Why buy a disposable seat that only lasts for a short time when you can rent a durable and high-quality seat? Motief Atelier developed Lease a couch: a product and service formula that introduces the principles of circular economy in the interior and furniture sector.
We act from a system-changing perspective in which the reusability of products and raw materials is central. We strive for value creation at every stage of the process: production, recycling, employment, training, repair, maintenance and demolition. The production of a piece of furniture should no longer be a linear process, but a cyclical model that starts with recycling and does not consider scrapping as the end of the life cycle.
In concrete terms, the furniture industry today is dominated by glues and synthetic mousses that increase production speed but make subsequent recycling more difficult. For our project, we collect second-hand furniture and try to replace these materials as much as possible with natural, local or recycled raw materials and reversible fastening techniques. In our prototype, the Circular Chair, we combine old traditional upholstery techniques with the latest material innovations. Right from the construction stage, we take into account the subsequent dismantling and reuse of separable components. Thanks to the small-scale production system and the more integral view of the manufacturing process, we can also integrate social employment and training programmes into our formula.
Finally, our product-service formula encourages the transition from an economy based on consumption and ownership to one based on use and access to goods. By keeping the product in our ownership, we can also reduce the price and thus make sustainable (and more expensive) furniture accessible to a wider audience.
Motief Atelier VOF
PartnersSofacover bvba, De Schepper - Hof De Neve lv
A material passport of all materials used in our Circular Chair was made, suppliers were tracked down and production chains were mapped.
In our Circular Chair prototype, we developed an alternative furniture construction that combines reversible upholstery techniques with new material applications. We also applied this construction method to other recycled furniture.
The diverse production for Lease a couch enabled Motief Atelier to grow into a small-scale inclusive studio environment, where care learning, social reintegration and educational pathways find a natural place.
Cédric', 'Martine', 'Jef', 'Ella' and 'Rudolf' - all our lease furniture is named after its previous owner - found a new home. Eight other pieces are still waiting for a new dress.
MOST IMPORTANT LESSONS LEARNED
In a circular logic, the link between the original assembly and dismantling becomes more important. A layered (rather than integrated) assembly with smart fastening techniques are the key to making materials easier to clean or replace later.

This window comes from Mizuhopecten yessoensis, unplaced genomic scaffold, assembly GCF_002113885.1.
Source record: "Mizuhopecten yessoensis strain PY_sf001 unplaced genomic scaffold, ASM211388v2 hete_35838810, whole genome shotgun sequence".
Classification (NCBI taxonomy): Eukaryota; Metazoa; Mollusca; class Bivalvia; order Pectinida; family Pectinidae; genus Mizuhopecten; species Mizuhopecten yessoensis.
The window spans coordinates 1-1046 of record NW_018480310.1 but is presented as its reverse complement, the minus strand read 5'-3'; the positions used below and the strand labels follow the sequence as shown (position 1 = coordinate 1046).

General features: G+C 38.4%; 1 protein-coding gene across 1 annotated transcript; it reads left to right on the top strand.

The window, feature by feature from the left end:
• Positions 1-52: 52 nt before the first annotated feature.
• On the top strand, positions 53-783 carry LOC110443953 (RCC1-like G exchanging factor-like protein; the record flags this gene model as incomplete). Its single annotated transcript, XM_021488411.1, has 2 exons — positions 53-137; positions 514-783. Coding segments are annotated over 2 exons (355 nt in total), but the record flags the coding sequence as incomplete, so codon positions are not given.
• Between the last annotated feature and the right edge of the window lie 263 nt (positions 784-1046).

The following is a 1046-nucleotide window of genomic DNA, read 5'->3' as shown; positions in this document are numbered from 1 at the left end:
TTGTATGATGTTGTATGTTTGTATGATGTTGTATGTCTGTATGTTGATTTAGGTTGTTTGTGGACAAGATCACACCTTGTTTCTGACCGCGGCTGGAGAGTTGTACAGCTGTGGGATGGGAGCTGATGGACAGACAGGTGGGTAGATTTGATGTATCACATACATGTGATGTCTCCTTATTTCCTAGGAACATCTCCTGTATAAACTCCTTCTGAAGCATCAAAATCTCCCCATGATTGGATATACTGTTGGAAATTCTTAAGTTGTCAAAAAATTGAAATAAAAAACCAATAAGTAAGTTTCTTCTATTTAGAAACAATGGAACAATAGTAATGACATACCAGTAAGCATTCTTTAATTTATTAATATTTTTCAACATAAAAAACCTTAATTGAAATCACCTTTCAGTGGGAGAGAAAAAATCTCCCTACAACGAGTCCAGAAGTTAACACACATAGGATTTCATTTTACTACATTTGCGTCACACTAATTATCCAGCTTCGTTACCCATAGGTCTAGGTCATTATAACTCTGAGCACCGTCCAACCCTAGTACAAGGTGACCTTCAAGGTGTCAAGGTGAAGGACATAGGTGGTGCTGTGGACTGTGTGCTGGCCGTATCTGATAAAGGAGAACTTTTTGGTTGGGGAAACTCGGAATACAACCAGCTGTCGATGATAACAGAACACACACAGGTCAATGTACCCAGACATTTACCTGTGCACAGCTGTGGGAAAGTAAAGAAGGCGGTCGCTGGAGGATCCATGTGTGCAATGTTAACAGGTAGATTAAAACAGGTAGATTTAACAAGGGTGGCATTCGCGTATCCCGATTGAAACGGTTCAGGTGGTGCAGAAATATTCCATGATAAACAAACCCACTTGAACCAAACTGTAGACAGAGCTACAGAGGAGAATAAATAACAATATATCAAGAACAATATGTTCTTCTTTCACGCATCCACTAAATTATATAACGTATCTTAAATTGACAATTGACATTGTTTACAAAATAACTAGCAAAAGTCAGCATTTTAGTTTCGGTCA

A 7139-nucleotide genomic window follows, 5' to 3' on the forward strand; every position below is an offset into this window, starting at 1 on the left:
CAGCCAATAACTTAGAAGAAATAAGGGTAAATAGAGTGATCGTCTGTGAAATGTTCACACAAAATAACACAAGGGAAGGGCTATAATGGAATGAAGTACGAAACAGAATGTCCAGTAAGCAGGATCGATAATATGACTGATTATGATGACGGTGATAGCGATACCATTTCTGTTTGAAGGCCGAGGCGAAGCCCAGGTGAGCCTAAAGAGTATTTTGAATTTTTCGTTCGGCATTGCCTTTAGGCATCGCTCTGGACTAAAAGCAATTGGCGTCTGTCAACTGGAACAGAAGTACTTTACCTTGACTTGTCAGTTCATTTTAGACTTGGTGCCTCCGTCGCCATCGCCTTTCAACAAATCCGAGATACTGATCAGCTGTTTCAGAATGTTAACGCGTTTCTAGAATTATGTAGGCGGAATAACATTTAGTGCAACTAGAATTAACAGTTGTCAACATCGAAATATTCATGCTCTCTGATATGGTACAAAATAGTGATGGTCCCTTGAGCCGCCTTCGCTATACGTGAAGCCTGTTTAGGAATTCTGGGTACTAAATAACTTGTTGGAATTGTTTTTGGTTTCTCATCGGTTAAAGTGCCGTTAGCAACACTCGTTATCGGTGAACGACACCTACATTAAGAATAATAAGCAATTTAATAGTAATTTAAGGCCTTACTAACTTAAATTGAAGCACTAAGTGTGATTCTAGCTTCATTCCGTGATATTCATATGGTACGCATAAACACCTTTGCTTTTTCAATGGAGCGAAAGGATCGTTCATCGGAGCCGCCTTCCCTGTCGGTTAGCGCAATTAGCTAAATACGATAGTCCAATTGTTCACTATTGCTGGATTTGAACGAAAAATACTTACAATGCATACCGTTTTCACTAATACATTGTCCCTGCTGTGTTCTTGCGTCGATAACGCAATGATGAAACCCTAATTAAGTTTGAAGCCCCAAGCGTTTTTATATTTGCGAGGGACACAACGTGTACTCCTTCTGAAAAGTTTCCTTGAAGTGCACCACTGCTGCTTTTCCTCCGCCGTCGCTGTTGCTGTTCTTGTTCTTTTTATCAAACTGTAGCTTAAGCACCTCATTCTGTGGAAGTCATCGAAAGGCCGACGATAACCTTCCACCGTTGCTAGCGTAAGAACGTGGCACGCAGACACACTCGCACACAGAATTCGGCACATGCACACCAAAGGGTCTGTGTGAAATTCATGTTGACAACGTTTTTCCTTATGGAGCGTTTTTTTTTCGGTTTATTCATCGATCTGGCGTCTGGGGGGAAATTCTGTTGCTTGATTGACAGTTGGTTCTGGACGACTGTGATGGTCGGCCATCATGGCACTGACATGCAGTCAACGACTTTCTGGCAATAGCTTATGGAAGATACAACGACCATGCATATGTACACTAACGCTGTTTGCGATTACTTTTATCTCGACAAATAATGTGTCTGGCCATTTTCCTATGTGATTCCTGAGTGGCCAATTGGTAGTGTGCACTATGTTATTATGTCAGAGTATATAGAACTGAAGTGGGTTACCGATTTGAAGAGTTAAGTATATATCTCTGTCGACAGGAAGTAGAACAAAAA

The invisible parts of a piece of furniture are another important challenge for circular innovation in the furniture industry. Further research is needed into alternatives to synthetic mousses and efficient, reversible fastening techniques.
By focusing on recycling, it is difficult to standardise the production process. Every piece is different. This requires different training models and guidance programmes for employees.
It remains a challenge to integrate intensive traditional manufacturing processes and social employment into an inclusive and at the same time profitable commercial working environment.
23furniture in production
WHAT DOES THE FUTURE HOLD?
We want to continue on this path in the coming years with Motief Atelier.
First of all, we want to further promote Lease a Couch through targeted communication to our target audience. After that, we want to slowly expand our offer, initially aiming for private customers. Co-design projects with, for instance, bio-engineers, young textile or furniture designers, can help to shake off the 'old-fashioned' image of the recycled piece of furniture. Secondly, we are thinking of upscaling (B2B), possibly by looking for partners for strategic cooperation.
Secondly, we want to deepen the material research and communicate transparently about it via targeted social media campaigns, blog stories on the website, lectures, contributions in magazines and newspapers, network events ...
Thirdly, we want to optimise the working method of the Circular Chair by continuing our research into materials, monitoring technological innovations, testing new applications and documenting our own development. If the opportunity arises, we would like to continue to cooperate with fellow entrepreneurs, research centres and educational institutions for this purpose.
Fourthly, in the medium term, I would like to create a small-scale studio environment where care, education, craftsmanship and experimental research can coexist unconstrained. I see this environment as an economic model where manual labour can once again be respectable and profitable, but also as an innovative and inclusive workplace where 'the work of the future' can take shape.